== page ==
• Staff recognised incidents, reported them appropriately, and managers investigated them. However, lessons learnt were not always shared with the whole team and the wider service.

  • The service took concerns and complaints seriously, investigated them and learnt lessons from the results. However, the time taken to respond to complaints was not always achieved in accordance with the trust’s complaints policy.

  • The service did not have a defined vision and strategy for what it wanted to achieve and workable plans to turn it into action.

Outpatients

Requires improvement

Updated 12 June 2019

We previously inspected outpatients jointly with diagnostic imaging so we cannot compare our new ratings directly with previous ratings. We rated outpatients as requires improvement because:

  • The service did not take steps to ensure all staff completed the required mandatory training. Compliance rates for required safety related training amongst medical staff was poor.
  • The service did not always have suitable premises or equipment and did not always look after them well.
  • Patient’s privacy and dignity was not always maintained due to the environments staff were working in, although staff tried their best to maintain standards where possible.
  • Outpatient services showed generally poor performance in referral to treatment (RTT) and cancer waiting times. The trust was performing worse than the England average and national standard for both the RTT incomplete pathway, where patients should be seen within 18 weeks, and for urgent cancer referrals, where patients should be seen within two weeks. This meant the service was not always responsive and could not always meet patient urgent clinical needs in a timely manner.
  • Services did not always provide the right information to service users prior to their appointments. Incorrect telephone numbers were often printed on appointment letters.
  • Morale amongst administrative staff across most services was low.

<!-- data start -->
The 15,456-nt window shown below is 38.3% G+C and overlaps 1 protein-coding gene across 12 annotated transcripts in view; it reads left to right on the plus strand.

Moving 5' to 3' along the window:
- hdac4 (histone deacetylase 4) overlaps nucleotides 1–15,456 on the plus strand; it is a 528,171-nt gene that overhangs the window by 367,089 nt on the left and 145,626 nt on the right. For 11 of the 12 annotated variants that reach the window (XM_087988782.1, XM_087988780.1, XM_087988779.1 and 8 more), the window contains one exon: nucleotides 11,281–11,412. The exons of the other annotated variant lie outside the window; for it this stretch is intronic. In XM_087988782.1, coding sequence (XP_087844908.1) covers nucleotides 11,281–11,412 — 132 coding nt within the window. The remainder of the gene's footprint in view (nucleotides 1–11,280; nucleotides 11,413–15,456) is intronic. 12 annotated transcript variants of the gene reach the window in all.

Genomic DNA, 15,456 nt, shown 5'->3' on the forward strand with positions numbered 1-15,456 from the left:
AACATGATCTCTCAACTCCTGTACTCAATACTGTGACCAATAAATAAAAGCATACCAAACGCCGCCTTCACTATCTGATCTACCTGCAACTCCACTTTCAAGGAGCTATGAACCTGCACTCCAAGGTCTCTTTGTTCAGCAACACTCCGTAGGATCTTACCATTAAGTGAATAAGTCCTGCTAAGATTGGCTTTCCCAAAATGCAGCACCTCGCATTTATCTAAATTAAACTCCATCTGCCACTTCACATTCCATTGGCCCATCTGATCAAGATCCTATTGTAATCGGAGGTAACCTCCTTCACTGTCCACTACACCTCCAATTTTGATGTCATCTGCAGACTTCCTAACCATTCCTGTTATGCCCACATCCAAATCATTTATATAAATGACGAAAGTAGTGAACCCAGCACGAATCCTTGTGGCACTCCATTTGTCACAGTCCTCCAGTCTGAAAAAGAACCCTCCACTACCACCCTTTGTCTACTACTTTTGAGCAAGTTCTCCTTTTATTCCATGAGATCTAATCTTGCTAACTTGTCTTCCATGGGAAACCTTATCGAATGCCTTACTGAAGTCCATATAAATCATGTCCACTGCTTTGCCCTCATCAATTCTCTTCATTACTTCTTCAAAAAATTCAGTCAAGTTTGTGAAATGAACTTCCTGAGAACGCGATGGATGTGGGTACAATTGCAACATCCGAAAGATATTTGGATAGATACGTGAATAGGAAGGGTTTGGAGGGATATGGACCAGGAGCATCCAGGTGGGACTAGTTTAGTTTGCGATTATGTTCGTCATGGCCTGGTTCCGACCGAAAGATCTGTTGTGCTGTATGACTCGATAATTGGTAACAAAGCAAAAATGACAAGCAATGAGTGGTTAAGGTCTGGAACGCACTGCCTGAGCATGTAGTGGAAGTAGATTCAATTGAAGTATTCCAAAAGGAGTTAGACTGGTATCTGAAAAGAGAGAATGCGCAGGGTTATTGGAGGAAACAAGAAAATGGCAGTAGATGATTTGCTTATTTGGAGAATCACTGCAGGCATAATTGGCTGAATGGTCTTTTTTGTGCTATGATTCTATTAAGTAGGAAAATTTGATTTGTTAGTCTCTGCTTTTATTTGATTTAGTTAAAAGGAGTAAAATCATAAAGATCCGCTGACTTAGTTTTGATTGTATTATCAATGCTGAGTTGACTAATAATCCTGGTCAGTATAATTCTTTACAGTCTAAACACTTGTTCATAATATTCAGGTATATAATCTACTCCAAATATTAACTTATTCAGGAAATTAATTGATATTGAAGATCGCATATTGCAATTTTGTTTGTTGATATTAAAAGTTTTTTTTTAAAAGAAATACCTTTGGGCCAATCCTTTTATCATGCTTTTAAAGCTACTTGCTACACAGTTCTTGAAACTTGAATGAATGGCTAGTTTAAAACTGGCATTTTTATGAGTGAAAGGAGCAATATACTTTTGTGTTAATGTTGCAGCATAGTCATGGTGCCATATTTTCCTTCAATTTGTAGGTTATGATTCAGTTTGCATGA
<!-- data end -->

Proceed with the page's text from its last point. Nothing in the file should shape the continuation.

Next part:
• Not all risks on the risk register for OPD had not been reviewed recently, and it was not clear if all risks were being addressed.
  • There were some additional plans for the long-term future of the OPD, but these were not an immediate priority due to the current challenges faced by the department. Plans did not always have clear timescales, and staff could not give examples of being involved in such plans.

However:

  • The service managed patient safety incidents well. Staff recognised incidents and reported them appropriately. Managers investigated incidents and shared lessons learned with the whole team and the wider service.
  • The service provided care and treatment based on national guidance and evidence of its effectiveness. Managers checked to make sure staff followed guidance.
  • Staff cared for patients with compassion. Feedback from patients confirmed that staff treated them well and with kindness.

  • Services were delivered and co-ordinated to take account of the needs of different people, including those with protected characteristics under the Equality Act and those in vulnerable circumstances.

  • The trust used a mostly systematic approach to continually improving the quality of its service, with clear escalation and reporting structures.

Urgent and emergency services

Requires improvement

Updated 12 June 2019

Our rating of this service went down. We rated it as requires improvement because:

  • The service did not ensure staff had completed mandatory training, and expected targets were not always being achieved. Staff we spoke with felt mandatory training was ineffective and did not help them in their role.

  • The service did not have suitable premises and equipment was not looked after well. The design and layout of the emergency department (ED) did not always protect patient’s privacy and dignity. There was no dedicated paediatric mental health assessment room available and there was a lack of consideration given to ligature points. Safety checks on equipment were not carried out consistently across all areas and we found several items within resuscitation trolleys which were out of date.

  • The service did not always follow best practice when prescribing, giving, recording and storing medicines. We could not be assured patients received the right medicines at the right dose at the right time. Patient records were inconsistent in their recording of administered medicines and dosage amounts.

  • Patients could not access care and treatment in a timely way.Waiting times for treatment and arrangements to admit, treat and discharge patients were worse than the England average and national standard.

  • The trust did not have effective systems for identifying risks, planning to eliminate or reduce them, and coping with both the expected and unexpected.

  • Staff we spoke with felt leadership within the ED was not always effective and staff did not always feel their ideas were listened too.